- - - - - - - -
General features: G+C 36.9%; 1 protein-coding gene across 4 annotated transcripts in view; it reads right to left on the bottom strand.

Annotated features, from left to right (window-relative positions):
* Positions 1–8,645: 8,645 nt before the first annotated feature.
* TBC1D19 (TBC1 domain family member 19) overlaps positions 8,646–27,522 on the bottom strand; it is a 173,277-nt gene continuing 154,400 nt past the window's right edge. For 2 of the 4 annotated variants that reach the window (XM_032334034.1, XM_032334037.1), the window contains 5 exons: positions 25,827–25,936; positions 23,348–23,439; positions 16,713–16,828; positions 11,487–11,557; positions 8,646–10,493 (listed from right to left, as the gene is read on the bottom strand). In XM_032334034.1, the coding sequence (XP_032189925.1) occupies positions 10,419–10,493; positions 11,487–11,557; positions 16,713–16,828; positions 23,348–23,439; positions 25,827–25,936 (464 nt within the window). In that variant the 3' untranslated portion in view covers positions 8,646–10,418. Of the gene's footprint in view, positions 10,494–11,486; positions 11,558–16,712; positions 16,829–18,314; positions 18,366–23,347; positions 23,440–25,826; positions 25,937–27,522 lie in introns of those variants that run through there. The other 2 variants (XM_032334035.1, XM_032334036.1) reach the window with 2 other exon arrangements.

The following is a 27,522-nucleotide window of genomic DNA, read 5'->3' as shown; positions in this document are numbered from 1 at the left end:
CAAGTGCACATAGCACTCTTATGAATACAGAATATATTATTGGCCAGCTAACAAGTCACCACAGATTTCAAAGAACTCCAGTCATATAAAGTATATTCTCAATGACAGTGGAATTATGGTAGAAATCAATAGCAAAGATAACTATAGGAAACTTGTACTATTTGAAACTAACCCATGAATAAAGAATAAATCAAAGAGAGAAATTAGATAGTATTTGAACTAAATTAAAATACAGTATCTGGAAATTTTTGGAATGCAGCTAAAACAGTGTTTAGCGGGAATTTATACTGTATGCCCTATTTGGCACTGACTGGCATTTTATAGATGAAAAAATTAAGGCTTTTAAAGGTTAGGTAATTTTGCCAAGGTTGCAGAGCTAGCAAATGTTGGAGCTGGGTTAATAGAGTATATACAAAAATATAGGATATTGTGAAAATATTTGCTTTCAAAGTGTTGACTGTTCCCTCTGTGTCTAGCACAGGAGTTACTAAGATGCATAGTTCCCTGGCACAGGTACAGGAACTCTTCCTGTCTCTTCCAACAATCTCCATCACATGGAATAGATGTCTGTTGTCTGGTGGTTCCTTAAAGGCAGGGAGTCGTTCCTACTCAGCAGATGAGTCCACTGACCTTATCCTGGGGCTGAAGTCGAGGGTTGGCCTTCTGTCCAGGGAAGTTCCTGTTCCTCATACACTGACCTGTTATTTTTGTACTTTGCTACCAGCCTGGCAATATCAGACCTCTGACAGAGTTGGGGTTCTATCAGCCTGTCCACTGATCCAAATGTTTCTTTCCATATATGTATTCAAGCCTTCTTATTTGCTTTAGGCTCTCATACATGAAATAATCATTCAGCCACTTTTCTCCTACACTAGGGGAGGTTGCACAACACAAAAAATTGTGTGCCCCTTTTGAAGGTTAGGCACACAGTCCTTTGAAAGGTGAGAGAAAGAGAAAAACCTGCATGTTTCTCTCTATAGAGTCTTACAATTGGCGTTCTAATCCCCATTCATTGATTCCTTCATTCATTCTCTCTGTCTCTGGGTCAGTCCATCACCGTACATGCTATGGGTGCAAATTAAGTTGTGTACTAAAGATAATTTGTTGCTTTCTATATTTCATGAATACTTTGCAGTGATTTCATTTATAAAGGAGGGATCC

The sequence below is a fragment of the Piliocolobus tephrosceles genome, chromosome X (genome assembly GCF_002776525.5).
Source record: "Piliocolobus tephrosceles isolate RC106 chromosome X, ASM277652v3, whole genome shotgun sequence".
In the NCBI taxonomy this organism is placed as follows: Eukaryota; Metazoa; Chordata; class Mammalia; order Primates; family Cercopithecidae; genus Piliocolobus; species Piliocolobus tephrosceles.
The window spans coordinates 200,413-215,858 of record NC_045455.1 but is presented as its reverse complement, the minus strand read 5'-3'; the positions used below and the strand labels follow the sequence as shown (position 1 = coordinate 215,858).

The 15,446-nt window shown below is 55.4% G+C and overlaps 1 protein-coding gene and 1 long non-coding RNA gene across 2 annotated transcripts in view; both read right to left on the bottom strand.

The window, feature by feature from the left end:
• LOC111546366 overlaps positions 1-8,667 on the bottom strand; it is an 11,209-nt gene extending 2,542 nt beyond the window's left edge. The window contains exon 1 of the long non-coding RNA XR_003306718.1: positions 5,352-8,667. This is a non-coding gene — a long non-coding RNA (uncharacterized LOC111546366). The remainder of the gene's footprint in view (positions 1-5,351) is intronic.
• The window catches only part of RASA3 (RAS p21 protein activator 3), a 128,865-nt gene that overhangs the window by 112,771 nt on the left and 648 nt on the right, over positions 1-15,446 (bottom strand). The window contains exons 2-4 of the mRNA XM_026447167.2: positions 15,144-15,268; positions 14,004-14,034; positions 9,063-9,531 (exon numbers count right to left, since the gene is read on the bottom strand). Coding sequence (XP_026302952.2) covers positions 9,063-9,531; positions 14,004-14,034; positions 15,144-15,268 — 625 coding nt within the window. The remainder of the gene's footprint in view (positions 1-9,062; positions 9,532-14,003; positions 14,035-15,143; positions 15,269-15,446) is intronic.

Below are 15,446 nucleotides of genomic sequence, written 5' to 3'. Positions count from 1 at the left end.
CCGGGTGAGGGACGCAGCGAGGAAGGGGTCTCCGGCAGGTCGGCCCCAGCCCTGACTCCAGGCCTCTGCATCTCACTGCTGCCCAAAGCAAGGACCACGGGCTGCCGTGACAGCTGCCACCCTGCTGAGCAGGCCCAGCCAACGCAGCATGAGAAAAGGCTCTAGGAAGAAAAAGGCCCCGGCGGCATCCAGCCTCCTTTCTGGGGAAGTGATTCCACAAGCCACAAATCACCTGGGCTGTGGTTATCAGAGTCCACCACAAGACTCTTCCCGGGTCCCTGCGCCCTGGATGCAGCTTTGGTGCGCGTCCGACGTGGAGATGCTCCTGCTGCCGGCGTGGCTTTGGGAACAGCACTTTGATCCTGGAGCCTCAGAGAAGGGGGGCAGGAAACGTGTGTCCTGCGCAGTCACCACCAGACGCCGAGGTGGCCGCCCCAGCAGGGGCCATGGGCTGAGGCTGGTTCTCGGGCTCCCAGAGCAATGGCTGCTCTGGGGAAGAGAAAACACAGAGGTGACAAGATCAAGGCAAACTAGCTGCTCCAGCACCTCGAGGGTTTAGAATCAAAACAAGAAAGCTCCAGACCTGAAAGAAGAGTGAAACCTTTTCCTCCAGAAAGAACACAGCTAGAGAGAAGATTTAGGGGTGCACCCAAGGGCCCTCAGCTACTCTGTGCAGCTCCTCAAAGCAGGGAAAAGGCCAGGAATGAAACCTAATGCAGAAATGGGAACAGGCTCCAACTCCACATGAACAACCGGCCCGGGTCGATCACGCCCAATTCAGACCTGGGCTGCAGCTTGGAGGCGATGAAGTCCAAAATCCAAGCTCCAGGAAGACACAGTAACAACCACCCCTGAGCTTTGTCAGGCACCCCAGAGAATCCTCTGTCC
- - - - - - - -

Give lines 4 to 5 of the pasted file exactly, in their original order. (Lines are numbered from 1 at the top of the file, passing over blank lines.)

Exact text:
* TBC1D19 (TBC1 domain family member 19) overlaps positions 8,646–27,522 on the bottom strand; it is a 173,277-nt gene continuing 154,400 nt past the window's right edge. For 2 of the 4 annotated variants that reach the window (XM_032334034.1, XM_032334037.1), the window contains 5 exons: positions 25,827–25,936; positions 23,348–23,439; positions 16,713–16,828; positions 11,487–11,557; positions 8,646–10,493 (listed from right to left, as the gene is read on the bottom strand). In XM_032334034.1, the coding sequence (XP_032189925.1) occupies positions 10,419–10,493; positions 11,487–11,557; positions 16,713–16,828; positions 23,348–23,439; positions 25,827–25,936 (464 nt within the window). In that variant the 3' untranslated portion in view covers positions 8,646–10,418. Of the gene's footprint in view, positions 10,494–11,486; positions 11,558–16,712; positions 16,829–18,314; positions 18,366–23,347; positions 23,440–25,826; positions 25,937–27,522 lie in introns of those variants that run through there. The other 2 variants (XM_032334035.1, XM_032334036.1) reach the window with 2 other exon arrangements.

The following is a 27,522-nucleotide window of genomic DNA, read 5'->3' as shown; positions in this document are numbered from 1 at the left end: